Written by Isaiah A. Peoples MD, MS, Christy N. Taylor MD, MPH, and Nasrien E. Ibrahim MD
The current climate in America has taken the rose-colored lens off society and allowed the world to see the gross disparities faced by Black Americans and other marginalized groups. Initiated by the multiple murders of unarmed Black Americans by police officers to the unprecedented dissimilarities in the death rate of Black and brown people due to COVID-19. This has given pause to the medical community; forcing us to reflect on the ever-increasing health disparities facilitated by institutional racism, which has sadly been perpetuated in medicine including in heart transplants. This is partially reflected by the low number of hearts being transplanted to people of color even when medically indicated. Often the factors of financial and social “requirements” are what lead to many being turned down for transplantation. These are young patients, Black patients, brown patients, patients with young children, patients without financial means, patients without caregivers, patients neglected in the healthcare system; souls that will haunt us forever. Our healthcare system is broken.
Heart transplantation is one of the greatest innovations in medicine to date. Helping patients with end-stage heart failure (HF) and New York Heart Association IV symptoms have a second chance at life, hiking the Grand Canyon, or keeping up with their young children- nothing comes close. However, along the continuum of HF from the prescription of guideline-directed medical therapies (GDMT) including internal cardioverters defibrillators to advanced therapies including heart transplant, Black patients are undertreated.
Transplant selection is a complicated process where ethics, emotions, and implicit biases occasionally muddle the process further. A study by Dr. Khadijah A. Breathett and colleagues examining racial bias in the allocation of advanced HF therapies found Black women were judged more harshly by appearance and adequacy of social support.1 In transplant selection there are non-modifiable factors as well as modifiable factors to consider, with modifiable factors carrying the greatest risk for bias and inequitable listing and organ allocation decisions. Patients too sick to survive, for example, a patient with multi-organ failure intubated and on extracorporeal membrane oxygenation or patients with active cancer have absolute contraindications- these are non-modifiable. Age cut-offs vary across transplant centers, but in all cases, the same standards must be held for all patients to ensure equity.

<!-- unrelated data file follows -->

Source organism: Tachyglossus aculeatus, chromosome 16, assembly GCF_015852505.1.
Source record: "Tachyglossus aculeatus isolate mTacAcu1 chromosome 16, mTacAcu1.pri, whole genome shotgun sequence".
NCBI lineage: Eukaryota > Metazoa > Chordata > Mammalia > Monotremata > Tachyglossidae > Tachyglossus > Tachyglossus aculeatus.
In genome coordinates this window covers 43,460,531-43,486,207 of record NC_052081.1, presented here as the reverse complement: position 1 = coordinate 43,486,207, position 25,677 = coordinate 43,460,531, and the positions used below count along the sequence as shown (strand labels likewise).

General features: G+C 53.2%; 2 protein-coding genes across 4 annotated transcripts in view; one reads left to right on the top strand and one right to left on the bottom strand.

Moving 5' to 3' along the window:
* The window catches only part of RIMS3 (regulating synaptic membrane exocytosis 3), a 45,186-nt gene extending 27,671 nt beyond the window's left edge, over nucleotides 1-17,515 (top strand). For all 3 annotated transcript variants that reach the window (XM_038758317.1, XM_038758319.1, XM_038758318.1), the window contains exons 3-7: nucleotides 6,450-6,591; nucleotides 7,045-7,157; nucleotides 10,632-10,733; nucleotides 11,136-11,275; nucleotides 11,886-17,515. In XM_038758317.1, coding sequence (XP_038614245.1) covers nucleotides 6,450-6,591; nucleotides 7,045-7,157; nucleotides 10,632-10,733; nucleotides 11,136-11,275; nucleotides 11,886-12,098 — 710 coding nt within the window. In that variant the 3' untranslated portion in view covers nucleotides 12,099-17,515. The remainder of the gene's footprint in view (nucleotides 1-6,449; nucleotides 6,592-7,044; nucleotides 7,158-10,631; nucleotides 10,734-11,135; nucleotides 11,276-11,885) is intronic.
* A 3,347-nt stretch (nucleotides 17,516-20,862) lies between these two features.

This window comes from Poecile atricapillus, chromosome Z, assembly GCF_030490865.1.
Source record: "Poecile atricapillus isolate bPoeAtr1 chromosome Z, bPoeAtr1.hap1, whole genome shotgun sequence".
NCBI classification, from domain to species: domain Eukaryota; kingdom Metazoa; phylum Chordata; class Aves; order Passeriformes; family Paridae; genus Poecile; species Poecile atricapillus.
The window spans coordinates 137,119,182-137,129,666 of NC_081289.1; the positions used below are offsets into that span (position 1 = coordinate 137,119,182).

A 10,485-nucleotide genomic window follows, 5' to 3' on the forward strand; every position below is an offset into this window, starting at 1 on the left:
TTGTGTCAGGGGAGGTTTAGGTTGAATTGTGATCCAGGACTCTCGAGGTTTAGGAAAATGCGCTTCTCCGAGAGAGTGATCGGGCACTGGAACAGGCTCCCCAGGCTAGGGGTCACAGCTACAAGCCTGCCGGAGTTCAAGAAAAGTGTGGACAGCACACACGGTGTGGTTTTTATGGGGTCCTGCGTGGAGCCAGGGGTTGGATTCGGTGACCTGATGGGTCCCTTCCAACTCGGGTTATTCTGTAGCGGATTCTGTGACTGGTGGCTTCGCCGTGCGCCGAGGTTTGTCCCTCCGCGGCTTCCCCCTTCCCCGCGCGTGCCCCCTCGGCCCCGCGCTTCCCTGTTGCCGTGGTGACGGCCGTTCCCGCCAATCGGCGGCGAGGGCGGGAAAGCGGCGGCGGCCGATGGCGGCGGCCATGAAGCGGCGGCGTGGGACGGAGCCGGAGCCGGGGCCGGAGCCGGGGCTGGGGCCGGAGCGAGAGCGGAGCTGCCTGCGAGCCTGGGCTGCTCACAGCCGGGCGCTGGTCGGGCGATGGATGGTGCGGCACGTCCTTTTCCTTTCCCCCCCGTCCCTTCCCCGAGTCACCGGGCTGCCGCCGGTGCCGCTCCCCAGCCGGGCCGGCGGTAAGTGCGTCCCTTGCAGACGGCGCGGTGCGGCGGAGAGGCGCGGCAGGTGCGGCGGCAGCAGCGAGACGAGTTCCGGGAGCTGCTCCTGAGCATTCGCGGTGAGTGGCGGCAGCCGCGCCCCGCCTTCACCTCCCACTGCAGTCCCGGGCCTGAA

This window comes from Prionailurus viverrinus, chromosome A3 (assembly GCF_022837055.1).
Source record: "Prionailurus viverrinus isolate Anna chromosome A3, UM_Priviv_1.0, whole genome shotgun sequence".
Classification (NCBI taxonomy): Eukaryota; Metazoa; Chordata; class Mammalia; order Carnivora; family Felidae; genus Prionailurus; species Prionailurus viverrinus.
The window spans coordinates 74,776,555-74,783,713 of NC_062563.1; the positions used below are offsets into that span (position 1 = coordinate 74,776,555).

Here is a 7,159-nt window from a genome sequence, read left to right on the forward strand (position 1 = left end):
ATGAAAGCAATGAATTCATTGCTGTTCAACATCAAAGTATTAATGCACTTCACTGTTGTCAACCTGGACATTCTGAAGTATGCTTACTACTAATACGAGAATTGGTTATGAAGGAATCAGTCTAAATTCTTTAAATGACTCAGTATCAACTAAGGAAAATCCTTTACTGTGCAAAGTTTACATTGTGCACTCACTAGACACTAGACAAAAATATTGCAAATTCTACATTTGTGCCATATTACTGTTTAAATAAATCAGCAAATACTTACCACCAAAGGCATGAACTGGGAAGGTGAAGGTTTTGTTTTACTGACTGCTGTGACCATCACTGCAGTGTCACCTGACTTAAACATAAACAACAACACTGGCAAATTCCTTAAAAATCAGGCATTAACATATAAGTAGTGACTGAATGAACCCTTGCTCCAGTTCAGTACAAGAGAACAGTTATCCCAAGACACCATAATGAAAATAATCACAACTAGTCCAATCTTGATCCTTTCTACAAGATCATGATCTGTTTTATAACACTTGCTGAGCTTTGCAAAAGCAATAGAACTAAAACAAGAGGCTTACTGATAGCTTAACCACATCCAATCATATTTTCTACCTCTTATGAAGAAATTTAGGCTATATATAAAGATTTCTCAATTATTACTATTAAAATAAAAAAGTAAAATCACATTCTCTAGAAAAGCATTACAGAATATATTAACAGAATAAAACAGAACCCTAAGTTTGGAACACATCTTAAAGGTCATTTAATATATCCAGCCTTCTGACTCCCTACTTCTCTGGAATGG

Modifiable risk factors are where decisions are more likely to be influenced by implicit biases and where the greyest zones exist. When patients are asked to identify social support systems do we consider a group of church members who agree to care for the patient in a rotating fashion adequate support or does a family member or partner need to be identified? What about patients with insurance but limited finances to the extent co-payments are unaffordable? Do we expect patients to fundraise or does the transplant institution assist in some costs for a prespecified number of patients each year? Do we expand insurance coverage? What about undocumented patients, patients without insurance, and patients in prison? What about patients with substance use disorders? Are we morally obligated to assist them to ensure future transplant candidacy? Modifiable is where things get murky.